The Cave Environment

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The cave environment
In the article Evolution of eye development in the darkness of caves: adaptation, drift, or both, it mentioned that environmental factors in caves greatly differs from the environmental factors outside of caves. According to Sylvie Retaux and Didier Casane, a factor that impacts the development of cave inhabitants is the availability of sunlight. Without sunlight, food is limited and organisms that live in this environment have to rely on food from elsewhere, such as from the surface or during seasonal flooding.

The diversity of cave animals
Troglobionts are cave dwelling animals that are adapted to the cave lifestyle. Retaux and Didier noted that cave environments have contributed to the evolution of regressive and constructive
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As stated by Retaux and Casane, Darwin described these two species as having lost their visual structures and referred to them as eyeless. He did not see these species striving for survival, nor did he claim that adaption was involved. He contributed that the loss of visual structures was because of not using them in the dark. After Darwin’s explanation of regression, two other viewpoints were proposed. One viewpoint suggested that eye loss and loss of pigment in the eyes are the basis of selective neutral mutation that influences the appearance of such species, favoring genetic drift. The other viewpoint suggested that mutations in pleiotropic genes unintentionally produce regressive traits and the selection of constructive traits is important, favoring natural selection.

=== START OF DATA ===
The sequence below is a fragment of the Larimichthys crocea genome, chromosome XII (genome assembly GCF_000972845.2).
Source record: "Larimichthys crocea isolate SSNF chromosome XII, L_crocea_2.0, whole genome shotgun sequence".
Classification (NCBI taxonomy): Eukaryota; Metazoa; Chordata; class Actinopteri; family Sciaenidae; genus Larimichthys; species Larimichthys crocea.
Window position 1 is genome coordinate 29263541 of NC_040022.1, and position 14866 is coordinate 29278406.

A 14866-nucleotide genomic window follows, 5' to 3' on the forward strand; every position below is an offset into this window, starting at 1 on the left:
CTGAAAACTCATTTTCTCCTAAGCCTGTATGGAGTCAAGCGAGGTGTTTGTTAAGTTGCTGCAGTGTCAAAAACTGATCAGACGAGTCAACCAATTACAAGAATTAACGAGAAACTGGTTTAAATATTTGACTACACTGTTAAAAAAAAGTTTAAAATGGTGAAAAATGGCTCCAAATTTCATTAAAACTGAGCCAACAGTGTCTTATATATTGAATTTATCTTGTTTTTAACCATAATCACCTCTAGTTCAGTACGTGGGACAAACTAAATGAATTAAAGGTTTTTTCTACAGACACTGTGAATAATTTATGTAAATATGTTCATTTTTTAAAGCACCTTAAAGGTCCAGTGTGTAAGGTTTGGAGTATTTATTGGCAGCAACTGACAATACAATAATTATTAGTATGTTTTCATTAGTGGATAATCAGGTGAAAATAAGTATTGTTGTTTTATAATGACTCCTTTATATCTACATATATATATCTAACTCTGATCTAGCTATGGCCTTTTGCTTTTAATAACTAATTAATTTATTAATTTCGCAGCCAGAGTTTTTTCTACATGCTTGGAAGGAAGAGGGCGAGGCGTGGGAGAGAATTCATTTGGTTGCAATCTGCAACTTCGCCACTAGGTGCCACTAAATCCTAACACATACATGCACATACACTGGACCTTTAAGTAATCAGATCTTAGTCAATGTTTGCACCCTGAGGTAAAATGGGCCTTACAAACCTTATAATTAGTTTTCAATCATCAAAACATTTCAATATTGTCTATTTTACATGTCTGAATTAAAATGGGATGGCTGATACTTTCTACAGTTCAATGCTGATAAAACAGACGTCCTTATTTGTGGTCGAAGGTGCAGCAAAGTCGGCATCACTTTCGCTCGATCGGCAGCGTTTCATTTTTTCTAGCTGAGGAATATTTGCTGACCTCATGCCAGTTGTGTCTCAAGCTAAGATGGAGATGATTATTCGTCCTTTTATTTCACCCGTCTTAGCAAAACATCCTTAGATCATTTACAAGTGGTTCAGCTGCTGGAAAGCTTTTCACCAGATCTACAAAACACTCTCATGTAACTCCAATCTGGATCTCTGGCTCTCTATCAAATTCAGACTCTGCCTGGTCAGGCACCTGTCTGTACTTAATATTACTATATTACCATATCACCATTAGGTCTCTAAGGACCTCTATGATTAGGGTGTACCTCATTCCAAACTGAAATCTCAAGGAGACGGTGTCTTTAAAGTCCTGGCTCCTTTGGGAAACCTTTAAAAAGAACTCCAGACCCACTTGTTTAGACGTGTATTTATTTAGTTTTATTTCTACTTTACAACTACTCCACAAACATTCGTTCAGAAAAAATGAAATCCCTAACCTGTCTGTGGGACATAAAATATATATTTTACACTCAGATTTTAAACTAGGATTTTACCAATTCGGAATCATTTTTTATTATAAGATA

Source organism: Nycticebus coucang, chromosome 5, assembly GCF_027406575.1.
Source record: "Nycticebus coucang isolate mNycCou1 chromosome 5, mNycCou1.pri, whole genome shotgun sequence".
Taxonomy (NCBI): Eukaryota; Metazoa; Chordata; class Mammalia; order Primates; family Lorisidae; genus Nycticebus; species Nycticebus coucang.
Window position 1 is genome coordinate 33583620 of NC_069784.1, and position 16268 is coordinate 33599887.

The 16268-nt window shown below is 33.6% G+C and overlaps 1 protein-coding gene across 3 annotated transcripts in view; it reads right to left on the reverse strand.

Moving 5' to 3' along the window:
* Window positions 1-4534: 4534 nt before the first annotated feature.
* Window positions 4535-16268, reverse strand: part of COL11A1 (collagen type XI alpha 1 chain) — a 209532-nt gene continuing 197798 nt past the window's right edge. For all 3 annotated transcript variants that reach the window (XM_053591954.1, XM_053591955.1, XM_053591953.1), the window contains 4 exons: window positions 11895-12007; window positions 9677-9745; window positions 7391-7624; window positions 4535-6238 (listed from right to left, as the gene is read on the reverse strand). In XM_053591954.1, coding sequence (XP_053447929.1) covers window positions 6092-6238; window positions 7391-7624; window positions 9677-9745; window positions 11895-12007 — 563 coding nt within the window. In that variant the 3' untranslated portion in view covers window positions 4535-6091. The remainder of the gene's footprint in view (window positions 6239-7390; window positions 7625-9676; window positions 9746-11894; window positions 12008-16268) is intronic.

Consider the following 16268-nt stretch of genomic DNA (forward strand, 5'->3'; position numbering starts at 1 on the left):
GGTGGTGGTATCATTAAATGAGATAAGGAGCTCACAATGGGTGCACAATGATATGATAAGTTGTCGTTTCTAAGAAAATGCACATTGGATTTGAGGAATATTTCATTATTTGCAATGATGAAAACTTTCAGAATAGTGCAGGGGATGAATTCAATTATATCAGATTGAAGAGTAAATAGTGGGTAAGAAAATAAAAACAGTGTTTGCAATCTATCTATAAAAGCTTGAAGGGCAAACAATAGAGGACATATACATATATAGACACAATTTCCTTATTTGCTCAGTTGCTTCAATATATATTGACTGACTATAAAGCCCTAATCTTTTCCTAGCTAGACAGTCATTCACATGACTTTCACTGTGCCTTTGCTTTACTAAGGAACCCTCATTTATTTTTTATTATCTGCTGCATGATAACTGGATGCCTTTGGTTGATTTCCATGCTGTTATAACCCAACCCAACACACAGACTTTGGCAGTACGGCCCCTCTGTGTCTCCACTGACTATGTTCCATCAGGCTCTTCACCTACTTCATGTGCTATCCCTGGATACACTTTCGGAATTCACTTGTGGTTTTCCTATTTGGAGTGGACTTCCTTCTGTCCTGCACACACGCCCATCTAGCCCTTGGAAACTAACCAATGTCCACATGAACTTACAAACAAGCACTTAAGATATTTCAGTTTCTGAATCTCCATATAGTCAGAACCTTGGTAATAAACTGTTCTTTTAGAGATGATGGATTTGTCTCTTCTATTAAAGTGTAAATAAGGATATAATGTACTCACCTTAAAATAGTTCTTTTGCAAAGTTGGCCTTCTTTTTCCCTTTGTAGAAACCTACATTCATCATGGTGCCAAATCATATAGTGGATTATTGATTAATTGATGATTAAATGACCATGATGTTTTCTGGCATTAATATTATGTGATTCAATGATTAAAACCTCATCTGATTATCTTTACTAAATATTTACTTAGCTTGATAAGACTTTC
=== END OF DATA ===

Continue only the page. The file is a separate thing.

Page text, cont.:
As noted by Retaux and Casane, an expectation of the neutral theory of evolution involves different degrees of mutations. It is expected that mutations occur at a higher rate in cave animals because the slightly deleterious mutations are fixed within the population due to their genome size, the smaller population size and the difference in chemical mutagens found in
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Even though the over expression of Hedgehog signals is disadvantageous to the eye lens, pleiotropy factors makes up for it.

Small retina Studies have shown that missing the ventral quadrant of the retina would not be significantly disadvantageous to the cavefish, but since the cavefish eye lens do degenerate and undergo eye apoptosis it is a disadvantage to the vertebrates. This was evidenced by the transplantation of the surface fish lens into a cavefish retina that produced a developed eye, but it is not known if the eye was actually functional. It is also noted that the increase of Hedgehog signaling benefits cavefish by increasing foraging behavior.

Conclusions: selection and constraints
Retaux and Casane concluded that eye degeneration is contributed by pleiotropic factors. They believe adaptive mechanisms replace regressive traits and indirect selection guides this evolutionary process. In terms of genetics, the “Hedgehog gene hypothesis” is not relevant because it does not contain the quantitative trait loci, which are responsible for eye development. They also mentioned that cavefish undergo the development of eyes before undergoing the degeneration process because if they didn’t then they will not have viable

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